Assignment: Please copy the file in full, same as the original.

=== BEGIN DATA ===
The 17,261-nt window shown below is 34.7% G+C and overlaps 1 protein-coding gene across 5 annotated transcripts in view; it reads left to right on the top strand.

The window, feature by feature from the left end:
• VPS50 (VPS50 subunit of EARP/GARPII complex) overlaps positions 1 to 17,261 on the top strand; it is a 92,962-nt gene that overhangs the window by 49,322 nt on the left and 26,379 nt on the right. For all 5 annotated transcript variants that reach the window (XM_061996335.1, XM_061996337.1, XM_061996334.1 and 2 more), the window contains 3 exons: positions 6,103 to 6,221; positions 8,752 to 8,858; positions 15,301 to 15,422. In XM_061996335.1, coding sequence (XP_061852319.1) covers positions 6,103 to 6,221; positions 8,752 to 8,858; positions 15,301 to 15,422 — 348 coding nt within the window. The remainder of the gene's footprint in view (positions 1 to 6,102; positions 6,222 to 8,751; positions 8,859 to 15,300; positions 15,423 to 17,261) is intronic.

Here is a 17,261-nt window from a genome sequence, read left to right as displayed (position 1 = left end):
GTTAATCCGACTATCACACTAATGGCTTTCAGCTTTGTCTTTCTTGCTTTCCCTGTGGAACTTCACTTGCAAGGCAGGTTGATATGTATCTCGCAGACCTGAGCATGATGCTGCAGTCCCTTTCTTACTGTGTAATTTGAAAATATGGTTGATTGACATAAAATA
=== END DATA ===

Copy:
The 17,261-nt window shown below is 34.7% G+C and overlaps 1 protein-coding gene across 5 annotated transcripts in view; it reads left to right on the top strand.

The window, feature by feature from the left end:
• VPS50 (VPS50 subunit of EARP/GARPII complex) overlaps positions 1 to 17,261 on the top strand; it is a 92,962-nt gene that overhangs the window by 49,322 nt on the left and 26,379 nt on the right. For all 5 annotated transcript variants that reach the window (XM_061996335.1, XM_061996337.1, XM_061996334.1 and 2 more), the window contains 3 exons: positions 6,103 to 6,221; positions 8,752 to 8,858; positions 15,301 to 15,422. In XM_061996335.1, coding sequence (XP_061852319.1) covers positions 6,103 to 6,221; positions 8,752 to 8,858; positions 15,301 to 15,422 — 348 coding nt within the window. The remainder of the gene's footprint in view (positions 1 to 6,102; positions 6,222 to 8,751; positions 8,859 to 15,300; positions 15,423 to 17,261) is intronic.

Here is a 17,261-nt window from a genome sequence, read left to right as displayed (position 1 = left end):
GTTAATCCGACTATCACACTAATGGCTTTCAGCTTTGTCTTTCTTGCTTTCCCTGTGGAACTTCACTTGCAAGGCAGGTTGATATGTATCTCGCAGACCTGAGCATGATGCTGCAGTCCCTTTCTTACTGTGTAATTTGAAAATATGGTTGATTGACATAAAATA